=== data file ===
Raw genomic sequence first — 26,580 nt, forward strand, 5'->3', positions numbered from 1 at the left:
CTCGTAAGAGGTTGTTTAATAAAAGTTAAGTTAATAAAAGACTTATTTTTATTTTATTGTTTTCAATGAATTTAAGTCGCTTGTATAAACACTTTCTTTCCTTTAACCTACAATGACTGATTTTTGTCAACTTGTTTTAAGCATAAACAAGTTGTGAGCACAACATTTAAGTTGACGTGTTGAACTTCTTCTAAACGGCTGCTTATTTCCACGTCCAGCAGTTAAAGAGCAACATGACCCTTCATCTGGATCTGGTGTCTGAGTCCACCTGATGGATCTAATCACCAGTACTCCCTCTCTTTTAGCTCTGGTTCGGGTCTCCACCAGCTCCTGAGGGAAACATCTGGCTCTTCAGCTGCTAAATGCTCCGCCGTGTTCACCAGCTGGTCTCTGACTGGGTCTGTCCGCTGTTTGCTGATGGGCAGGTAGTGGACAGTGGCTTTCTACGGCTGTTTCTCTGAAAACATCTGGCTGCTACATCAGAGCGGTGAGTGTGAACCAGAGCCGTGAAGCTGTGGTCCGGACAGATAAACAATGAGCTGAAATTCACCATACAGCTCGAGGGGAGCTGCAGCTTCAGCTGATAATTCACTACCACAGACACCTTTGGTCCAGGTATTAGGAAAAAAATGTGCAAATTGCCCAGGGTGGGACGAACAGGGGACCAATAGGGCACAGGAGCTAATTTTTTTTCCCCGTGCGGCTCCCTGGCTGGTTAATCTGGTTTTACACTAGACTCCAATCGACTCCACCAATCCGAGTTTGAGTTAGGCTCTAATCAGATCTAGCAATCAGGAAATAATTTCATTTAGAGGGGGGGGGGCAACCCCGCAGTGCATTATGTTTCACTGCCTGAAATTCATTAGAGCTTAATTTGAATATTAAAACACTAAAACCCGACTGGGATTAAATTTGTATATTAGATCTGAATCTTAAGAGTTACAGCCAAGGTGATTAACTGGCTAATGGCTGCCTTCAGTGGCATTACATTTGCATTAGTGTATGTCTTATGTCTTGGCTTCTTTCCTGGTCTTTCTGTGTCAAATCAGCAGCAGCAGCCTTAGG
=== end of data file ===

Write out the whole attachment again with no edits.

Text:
Raw genomic sequence first — 26,580 nt, forward strand, 5'->3', positions numbered from 1 at the left:
CTCGTAAGAGGTTGTTTAATAAAAGTTAAGTTAATAAAAGACTTATTTTTATTTTATTGTTTTCAATGAATTTAAGTCGCTTGTATAAACACTTTCTTTCCTTTAACCTACAATGACTGATTTTTGTCAACTTGTTTTAAGCATAAACAAGTTGTGAGCACAACATTTAAGTTGACGTGTTGAACTTCTTCTAAACGGCTGCTTATTTCCACGTCCAGCAGTTAAAGAGCAACATGACCCTTCATCTGGATCTGGTGTCTGAGTCCACCTGATGGATCTAATCACCAGTACTCCCTCTCTTTTAGCTCTGGTTCGGGTCTCCACCAGCTCCTGAGGGAAACATCTGGCTCTTCAGCTGCTAAATGCTCCGCCGTGTTCACCAGCTGGTCTCTGACTGGGTCTGTCCGCTGTTTGCTGATGGGCAGGTAGTGGACAGTGGCTTTCTACGGCTGTTTCTCTGAAAACATCTGGCTGCTACATCAGAGCGGTGAGTGTGAACCAGAGCCGTGAAGCTGTGGTCCGGACAGATAAACAATGAGCTGAAATTCACCATACAGCTCGAGGGGAGCTGCAGCTTCAGCTGATAATTCACTACCACAGACACCTTTGGTCCAGGTATTAGGAAAAAAATGTGCAAATTGCCCAGGGTGGGACGAACAGGGGACCAATAGGGCACAGGAGCTAATTTTTTTTCCCCGTGCGGCTCCCTGGCTGGTTAATCTGGTTTTACACTAGACTCCAATCGACTCCACCAATCCGAGTTTGAGTTAGGCTCTAATCAGATCTAGCAATCAGGAAATAATTTCATTTAGAGGGGGGGGGGCAACCCCGCAGTGCATTATGTTTCACTGCCTGAAATTCATTAGAGCTTAATTTGAATATTAAAACACTAAAACCCGACTGGGATTAAATTTGTATATTAGATCTGAATCTTAAGAGTTACAGCCAAGGTGATTAACTGGCTAATGGCTGCCTTCAGTGGCATTACATTTGCATTAGTGTATGTCTTATGTCTTGGCTTCTTTCCTGGTCTTTCTGTGTCAAATCAGCAGCAGCAGCCTTAGG